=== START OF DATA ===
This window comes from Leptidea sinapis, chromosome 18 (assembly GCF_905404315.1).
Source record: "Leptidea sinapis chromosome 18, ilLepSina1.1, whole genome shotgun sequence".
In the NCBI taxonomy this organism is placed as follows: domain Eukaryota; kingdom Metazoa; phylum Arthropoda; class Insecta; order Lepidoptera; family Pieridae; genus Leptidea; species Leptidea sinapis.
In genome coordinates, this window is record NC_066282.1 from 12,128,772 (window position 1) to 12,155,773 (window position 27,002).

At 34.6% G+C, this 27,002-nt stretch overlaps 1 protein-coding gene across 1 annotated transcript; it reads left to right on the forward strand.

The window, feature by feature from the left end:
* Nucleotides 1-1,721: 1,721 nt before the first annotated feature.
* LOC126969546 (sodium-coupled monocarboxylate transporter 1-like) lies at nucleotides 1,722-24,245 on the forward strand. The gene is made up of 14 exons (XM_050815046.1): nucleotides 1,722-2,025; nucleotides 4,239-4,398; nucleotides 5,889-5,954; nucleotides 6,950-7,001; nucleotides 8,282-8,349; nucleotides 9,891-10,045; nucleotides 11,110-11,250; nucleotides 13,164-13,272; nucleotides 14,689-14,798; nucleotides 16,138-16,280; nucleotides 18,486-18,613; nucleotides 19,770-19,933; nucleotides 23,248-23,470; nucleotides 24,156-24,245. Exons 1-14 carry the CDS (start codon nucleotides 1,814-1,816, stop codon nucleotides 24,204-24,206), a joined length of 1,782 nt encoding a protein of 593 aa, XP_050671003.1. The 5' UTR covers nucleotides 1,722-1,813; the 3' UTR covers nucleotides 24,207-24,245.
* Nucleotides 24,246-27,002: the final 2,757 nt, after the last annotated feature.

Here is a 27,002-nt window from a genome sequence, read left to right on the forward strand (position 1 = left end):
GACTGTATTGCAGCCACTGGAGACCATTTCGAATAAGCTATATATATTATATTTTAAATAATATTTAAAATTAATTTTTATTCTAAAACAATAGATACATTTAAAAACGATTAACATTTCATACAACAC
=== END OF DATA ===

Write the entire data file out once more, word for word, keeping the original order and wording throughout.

This window comes from Leptidea sinapis, chromosome 18 (assembly GCF_905404315.1).
Source record: "Leptidea sinapis chromosome 18, ilLepSina1.1, whole genome shotgun sequence".
In the NCBI taxonomy this organism is placed as follows: domain Eukaryota; kingdom Metazoa; phylum Arthropoda; class Insecta; order Lepidoptera; family Pieridae; genus Leptidea; species Leptidea sinapis.
In genome coordinates, this window is record NC_066282.1 from 12,128,772 (window position 1) to 12,155,773 (window position 27,002).

At 34.6% G+C, this 27,002-nt stretch overlaps 1 protein-coding gene across 1 annotated transcript; it reads left to right on the forward strand.

The window, feature by feature from the left end:
* Nucleotides 1-1,721: 1,721 nt before the first annotated feature.
* LOC126969546 (sodium-coupled monocarboxylate transporter 1-like) lies at nucleotides 1,722-24,245 on the forward strand. The gene is made up of 14 exons (XM_050815046.1): nucleotides 1,722-2,025; nucleotides 4,239-4,398; nucleotides 5,889-5,954; nucleotides 6,950-7,001; nucleotides 8,282-8,349; nucleotides 9,891-10,045; nucleotides 11,110-11,250; nucleotides 13,164-13,272; nucleotides 14,689-14,798; nucleotides 16,138-16,280; nucleotides 18,486-18,613; nucleotides 19,770-19,933; nucleotides 23,248-23,470; nucleotides 24,156-24,245. Exons 1-14 carry the CDS (start codon nucleotides 1,814-1,816, stop codon nucleotides 24,204-24,206), a joined length of 1,782 nt encoding a protein of 593 aa, XP_050671003.1. The 5' UTR covers nucleotides 1,722-1,813; the 3' UTR covers nucleotides 24,207-24,245.
* Nucleotides 24,246-27,002: the final 2,757 nt, after the last annotated feature.

Here is a 27,002-nt window from a genome sequence, read left to right on the forward strand (position 1 = left end):
GACTGTATTGCAGCCACTGGAGACCATTTCGAATAAGCTATATATATTATATTTTAAATAATATTTAAAATTAATTTTTATTCTAAAACAATAGATACATTTAAAAACGATTAACATTTCATACAACAC